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Tuesday, March 27, 2007

Q. I'm having withdrawal pains from not being able to write. It sounds a little crazy, at least it does to non-writers, but I was recently diagnosed with tendinitis in both hands, wrists and elbows. I can't type anymore.
There's an easy answer to this one. Get yourself an ergonomic keyboard.

Regular keyboards are not arranged for the convenience of your hands. They are arranged in a straight line. Your hands come in at angles. So, you have to squinch your wrists in order to type. When you're young, you don't notice. As you get older, your hands start to resent the imposition. An ergonomic keyboard places the keys at an angle that is natural for your wrists.

I used to use my laptop as a desktop, using its own keyboard. My hands started to hurt. I got an external keyboard. The pain went away.

Ergonomic keyboards cost as little as $20 on eBay; more if you use the fancy split-keyboard type and pay retail. You might want to buy two, one for the home, one for the office. Or you can just buy one, and take it back and forth with you.

Safetype makes an even more ergonomic, if utterly weird looking keyboard. That's $295.00.

You might also think about getting yourself a Herman Miller Aeron chair. You get tendonitis because you're in an awkward posture. If your elbows are hurting, it's because they're not in a position they like to be in. The Aeron chair allows you to adjust everything -- back support, arm rest height, chair height, resistance to leaning back. There's a reason you see them everywhere, and it's not their easy-to-clean, breathable seat. They make it hurt less to sit.

The Aeron is expensive. But how much did you spend on your car? How much of your life do you spend in your car? Now, how much of your life do you spend in your chair?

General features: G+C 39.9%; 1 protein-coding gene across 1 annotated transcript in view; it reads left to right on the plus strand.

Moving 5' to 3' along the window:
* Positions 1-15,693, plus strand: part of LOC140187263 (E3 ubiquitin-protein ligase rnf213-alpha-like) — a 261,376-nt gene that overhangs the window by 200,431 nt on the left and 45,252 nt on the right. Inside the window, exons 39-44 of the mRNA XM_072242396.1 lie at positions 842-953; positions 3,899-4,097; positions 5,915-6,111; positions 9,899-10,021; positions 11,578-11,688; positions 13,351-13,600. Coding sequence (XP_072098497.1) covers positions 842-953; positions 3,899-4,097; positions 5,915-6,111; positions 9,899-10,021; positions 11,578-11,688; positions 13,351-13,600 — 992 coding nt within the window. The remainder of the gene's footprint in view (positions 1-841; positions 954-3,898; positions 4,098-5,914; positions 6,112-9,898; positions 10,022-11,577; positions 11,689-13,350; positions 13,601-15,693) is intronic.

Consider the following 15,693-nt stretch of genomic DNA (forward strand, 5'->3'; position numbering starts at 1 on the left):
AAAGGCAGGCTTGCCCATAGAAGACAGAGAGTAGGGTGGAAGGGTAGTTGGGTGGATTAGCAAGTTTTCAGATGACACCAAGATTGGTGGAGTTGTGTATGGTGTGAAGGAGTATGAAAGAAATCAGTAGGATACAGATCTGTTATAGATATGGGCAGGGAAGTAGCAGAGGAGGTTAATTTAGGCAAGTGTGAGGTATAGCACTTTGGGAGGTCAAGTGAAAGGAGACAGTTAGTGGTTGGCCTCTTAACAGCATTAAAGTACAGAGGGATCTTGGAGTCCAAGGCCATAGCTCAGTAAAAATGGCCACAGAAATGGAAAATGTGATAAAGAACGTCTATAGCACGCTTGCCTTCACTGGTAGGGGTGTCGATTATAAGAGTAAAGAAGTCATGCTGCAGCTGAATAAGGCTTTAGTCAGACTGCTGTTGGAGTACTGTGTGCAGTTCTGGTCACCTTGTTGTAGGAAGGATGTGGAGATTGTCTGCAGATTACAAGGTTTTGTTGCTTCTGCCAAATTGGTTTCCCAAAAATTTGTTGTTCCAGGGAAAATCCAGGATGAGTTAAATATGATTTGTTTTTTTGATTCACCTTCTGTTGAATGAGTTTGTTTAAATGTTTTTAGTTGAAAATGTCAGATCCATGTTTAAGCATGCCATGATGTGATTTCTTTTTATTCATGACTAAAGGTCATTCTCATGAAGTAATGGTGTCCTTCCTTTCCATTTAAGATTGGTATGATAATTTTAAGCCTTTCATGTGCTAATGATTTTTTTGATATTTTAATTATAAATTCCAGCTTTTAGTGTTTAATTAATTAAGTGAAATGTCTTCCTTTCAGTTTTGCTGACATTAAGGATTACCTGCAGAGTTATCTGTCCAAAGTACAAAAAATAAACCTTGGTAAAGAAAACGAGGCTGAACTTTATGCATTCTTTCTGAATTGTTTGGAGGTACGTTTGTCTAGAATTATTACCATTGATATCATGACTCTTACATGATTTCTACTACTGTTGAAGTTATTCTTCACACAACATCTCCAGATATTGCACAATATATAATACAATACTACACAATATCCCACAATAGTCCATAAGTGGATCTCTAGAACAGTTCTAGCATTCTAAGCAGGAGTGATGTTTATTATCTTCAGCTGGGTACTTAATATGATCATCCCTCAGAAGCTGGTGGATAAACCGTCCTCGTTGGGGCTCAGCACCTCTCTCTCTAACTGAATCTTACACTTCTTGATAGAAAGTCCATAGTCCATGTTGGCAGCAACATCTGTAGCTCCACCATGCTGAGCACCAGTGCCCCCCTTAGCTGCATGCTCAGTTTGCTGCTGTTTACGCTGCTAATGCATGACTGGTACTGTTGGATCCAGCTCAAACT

You might want to think about buying an Aeron chair for your office, if that's where you spend most of your time. See if you can get your job to pay for it on the grounds of it being cheaper than your being disabled. If not, see if you can get your doctor to prescribe one so you can at least deduct it from your taxes. Even if your job won't pay for it, ask if you can bring yours in. (Have it put on the office insurance, in case someone else pinches it.)

You can also get an adjustable desk; though if your chair is adjustable you may not need one. I have a nice big old desk from the 1930's with drawers. It is not adjustable at all. I love it.

Ergonomic keyboard, adjustable desk, Aeron chair: probably a lot cheaper than ten visits to the physiotherapist, and they address the cause rather than the symptoms.

At the same time, you might want to have a physiotherapist come look at you at work. There may be things you're doing wrong that would be obvious to a professional but not to a layperson. And, you're more likely to listen to a professional. My beloved wife insists on typing while lying sideways on a bed or couch. One of these days her back is going to make her pay for that.

(For the ultimate in ergonomics, check out Craig Mazin's post on all his spiffy writing gear.)



Unfortunately, I've tried these suggestions, except for the expensive desk and chair, but work has purchased me a good chair, an ergo keyboard, and an ergo mouse. I sit at desk that they added a keyboard tray to but still it's not working. We have an ergonomics lady and she has come and set up my desk exactly they way it's suppose to be set up ... yet, it's not working. I think I'm just too far gone for any of this to work. I just need rest at this point which brings me back to the feelings of withdrawal.

By Blogger Chelley, at 11:59 AM  

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By Anonymous Anonymous, at 12:19 AM  

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